In the News: Veterinarians and Pet Medications

A recent news article in the Star-Telegram discussed the popularity of chain store pharmacies offering pet medications at a highly discounted rate. This trend has put many veterinarians in a bind because they cannot compete with the prices of stores like Target and Walgreens.

Unfortunately, in a tough economy, everyone, including pet owners, are looking for ways to cut costs. A spokesperson for Kroger said the company started offering pet perscriptions because they were asked so often by pet parents if that was an option.

Some of the generic medications offered by these discount pharmacies include the steroid prednisone, the antibiotic amoxicillin, and tramadol, which is used for arthritis and pain relief.

Veterinarian Lowell Ackerman is quoted as saying that because veterinarians can’t compete with $4 generics, that they should stop stocking the generic drugs altogether and focus on stocking higher-priced, pet-only labeled drugs. But others are considering raising prices all around to make up for the loss. Tennessee veterinarian Ronald Whitford, for example, is urging fellow veterinarians to make up the revenue lost on pet medications by charging significantly more for advanced veterinary services. This could eventually make veterinary care even more expensive than it is today, putting certain procedures out of reach for some pet parents.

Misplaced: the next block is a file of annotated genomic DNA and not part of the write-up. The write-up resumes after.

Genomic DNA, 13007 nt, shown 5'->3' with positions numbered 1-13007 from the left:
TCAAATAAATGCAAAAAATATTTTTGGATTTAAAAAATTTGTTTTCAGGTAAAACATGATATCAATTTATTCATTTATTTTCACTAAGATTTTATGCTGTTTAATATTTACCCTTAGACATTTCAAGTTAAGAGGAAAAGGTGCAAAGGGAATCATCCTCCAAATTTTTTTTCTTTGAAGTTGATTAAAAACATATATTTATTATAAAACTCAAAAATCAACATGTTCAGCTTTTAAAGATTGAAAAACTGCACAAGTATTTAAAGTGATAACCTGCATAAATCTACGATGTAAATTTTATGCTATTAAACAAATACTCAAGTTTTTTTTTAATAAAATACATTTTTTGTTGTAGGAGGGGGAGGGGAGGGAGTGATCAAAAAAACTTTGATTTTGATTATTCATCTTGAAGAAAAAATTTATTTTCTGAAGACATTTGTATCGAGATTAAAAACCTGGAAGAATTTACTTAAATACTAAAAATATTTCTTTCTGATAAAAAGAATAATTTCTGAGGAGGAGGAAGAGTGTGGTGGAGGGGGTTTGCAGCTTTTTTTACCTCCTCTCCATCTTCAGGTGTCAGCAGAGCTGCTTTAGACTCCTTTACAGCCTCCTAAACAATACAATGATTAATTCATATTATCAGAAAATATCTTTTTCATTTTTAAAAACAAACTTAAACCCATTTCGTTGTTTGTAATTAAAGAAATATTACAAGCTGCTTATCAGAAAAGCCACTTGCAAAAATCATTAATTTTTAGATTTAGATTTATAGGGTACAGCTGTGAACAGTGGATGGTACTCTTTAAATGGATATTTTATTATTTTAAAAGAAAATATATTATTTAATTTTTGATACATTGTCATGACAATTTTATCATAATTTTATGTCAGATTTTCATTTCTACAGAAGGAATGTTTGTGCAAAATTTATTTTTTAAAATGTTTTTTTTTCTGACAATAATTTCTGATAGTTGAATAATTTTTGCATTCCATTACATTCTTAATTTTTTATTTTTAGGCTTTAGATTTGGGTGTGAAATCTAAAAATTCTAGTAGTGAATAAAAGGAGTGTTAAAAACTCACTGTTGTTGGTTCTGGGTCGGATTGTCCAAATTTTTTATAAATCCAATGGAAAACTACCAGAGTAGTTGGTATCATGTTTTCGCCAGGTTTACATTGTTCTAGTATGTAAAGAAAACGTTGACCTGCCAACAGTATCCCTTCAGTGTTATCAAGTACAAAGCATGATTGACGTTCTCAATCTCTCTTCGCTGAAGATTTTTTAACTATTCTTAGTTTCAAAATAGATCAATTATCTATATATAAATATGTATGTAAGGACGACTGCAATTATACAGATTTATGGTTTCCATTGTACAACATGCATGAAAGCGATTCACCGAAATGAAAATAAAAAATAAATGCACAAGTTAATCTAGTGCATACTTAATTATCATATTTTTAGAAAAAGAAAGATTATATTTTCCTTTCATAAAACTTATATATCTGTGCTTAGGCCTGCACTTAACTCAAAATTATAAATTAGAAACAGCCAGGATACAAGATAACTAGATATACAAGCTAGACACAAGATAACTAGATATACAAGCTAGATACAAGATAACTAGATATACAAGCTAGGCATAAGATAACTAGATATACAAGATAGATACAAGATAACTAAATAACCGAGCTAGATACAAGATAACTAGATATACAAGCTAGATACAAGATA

Yet another reason to consider pet insurance. No matter how high those veterinary costs go, you will always have the peace of mind that you will be able to afford it because of your pet insurance policy.

What are your thoughts? Do you buy your pet medications at discount pharmacies? And do you think it’s fair that veterinarians would need to raise prices to compensate for losing the pet medication business?

About Heather @FamilyAndFur

Heather Kalinowski lives in the Seattle area with her husband, newborn son, and two rescued pups – an Italian Greyhound named Ava and a Spaniel mix named Jackson. She enjoys reading, writing, spending time with her family, and volunteering with Italian Greyhound Rescue. Google+

One Response to In the News: Veterinarians and Pet Medications

  1. Joanna says:

    I could see why the vets would have to find another source of revenue to make up for loss of income on medication. Veterinarians have the highest debt to income ration from all the professions and when a vet graduates with 200K in debt the money to pay off the debts must come from somewhere.

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